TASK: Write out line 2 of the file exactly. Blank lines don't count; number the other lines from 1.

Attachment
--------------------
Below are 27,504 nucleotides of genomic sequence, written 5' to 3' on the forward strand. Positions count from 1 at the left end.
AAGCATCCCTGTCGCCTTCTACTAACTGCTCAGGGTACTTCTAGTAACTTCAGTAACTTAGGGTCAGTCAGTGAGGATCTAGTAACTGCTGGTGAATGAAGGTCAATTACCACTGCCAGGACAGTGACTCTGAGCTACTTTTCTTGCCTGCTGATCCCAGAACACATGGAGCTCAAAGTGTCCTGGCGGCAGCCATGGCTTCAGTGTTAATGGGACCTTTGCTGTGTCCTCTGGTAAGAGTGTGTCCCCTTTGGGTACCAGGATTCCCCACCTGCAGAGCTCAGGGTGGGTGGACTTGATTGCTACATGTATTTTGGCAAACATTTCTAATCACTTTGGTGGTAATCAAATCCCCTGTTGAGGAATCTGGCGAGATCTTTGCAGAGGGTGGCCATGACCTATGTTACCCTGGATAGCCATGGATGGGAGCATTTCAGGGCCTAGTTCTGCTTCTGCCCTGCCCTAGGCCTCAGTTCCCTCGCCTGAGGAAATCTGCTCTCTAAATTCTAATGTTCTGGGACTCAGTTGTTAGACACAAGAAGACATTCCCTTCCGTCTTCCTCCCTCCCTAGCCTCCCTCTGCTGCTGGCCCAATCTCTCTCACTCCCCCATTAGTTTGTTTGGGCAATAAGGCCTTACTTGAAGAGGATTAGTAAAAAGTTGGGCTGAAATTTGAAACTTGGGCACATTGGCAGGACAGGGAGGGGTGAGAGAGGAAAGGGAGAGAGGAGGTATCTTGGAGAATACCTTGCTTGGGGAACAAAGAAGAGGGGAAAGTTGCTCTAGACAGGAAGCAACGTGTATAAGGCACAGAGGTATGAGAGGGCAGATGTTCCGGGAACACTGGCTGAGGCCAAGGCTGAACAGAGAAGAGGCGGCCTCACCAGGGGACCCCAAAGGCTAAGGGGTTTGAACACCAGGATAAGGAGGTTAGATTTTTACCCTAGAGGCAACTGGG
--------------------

AAGCATCCCTGTCGCCTTCTACTAACTGCTCAGGGTACTTCTAGTAACTTCAGTAACTTAGGGTCAGTCAGTGAGGATCTAGTAACTGCTGGTGAATGAAGGTCAATTACCACTGCCAGGACAGTGACTCTGAGCTACTTTTCTTGCCTGCTGATCCCAGAACACATGGAGCTCAAAGTGTCCTGGCGGCAGCCATGGCTTCAGTGTTAATGGGACCTTTGCTGTGTCCTCTGGTAAGAGTGTGTCCCCTTTGGGTACCAGGATTCCCCACCTGCAGAGCTCAGGGTGGGTGGACTTGATTGCTACATGTATTTTGGCAAACATTTCTAATCACTTTGGTGGTAATCAAATCCCCTGTTGAGGAATCTGGCGAGATCTTTGCAGAGGGTGGCCATGACCTATGTTACCCTGGATAGCCATGGATGGGAGCATTTCAGGGCCTAGTTCTGCTTCTGCCCTGCCCTAGGCCTCAGTTCCCTCGCCTGAGGAAATCTGCTCTCTAAATTCTAATGTTCTGGGACTCAGTTGTTAGACACAAGAAGACATTCCCTTCCGTCTTCCTCCCTCCCTAGCCTCCCTCTGCTGCTGGCCCAATCTCTCTCACTCCCCCATTAGTTTGTTTGGGCAATAAGGCCTTACTTGAAGAGGATTAGTAAAAAGTTGGGCTGAAATTTGAAACTTGGGCACATTGGCAGGACAGGGAGGGGTGAGAGAGGAAAGGGAGAGAGGAGGTATCTTGGAGAATACCTTGCTTGGGGAACAAAGAAGAGGGGAAAGTTGCTCTAGACAGGAAGCAACGTGTATAAGGCACAGAGGTATGAGAGGGCAGATGTTCCGGGAACACTGGCTGAGGCCAAGGCTGAACAGAGAAGAGGCGGCCTCACCAGGGGACCCCAAAGGCTAAGGGGTTTGAACACCAGGATAAGGAGGTTAGATTTTTACCCTAGAGGCAACTGGG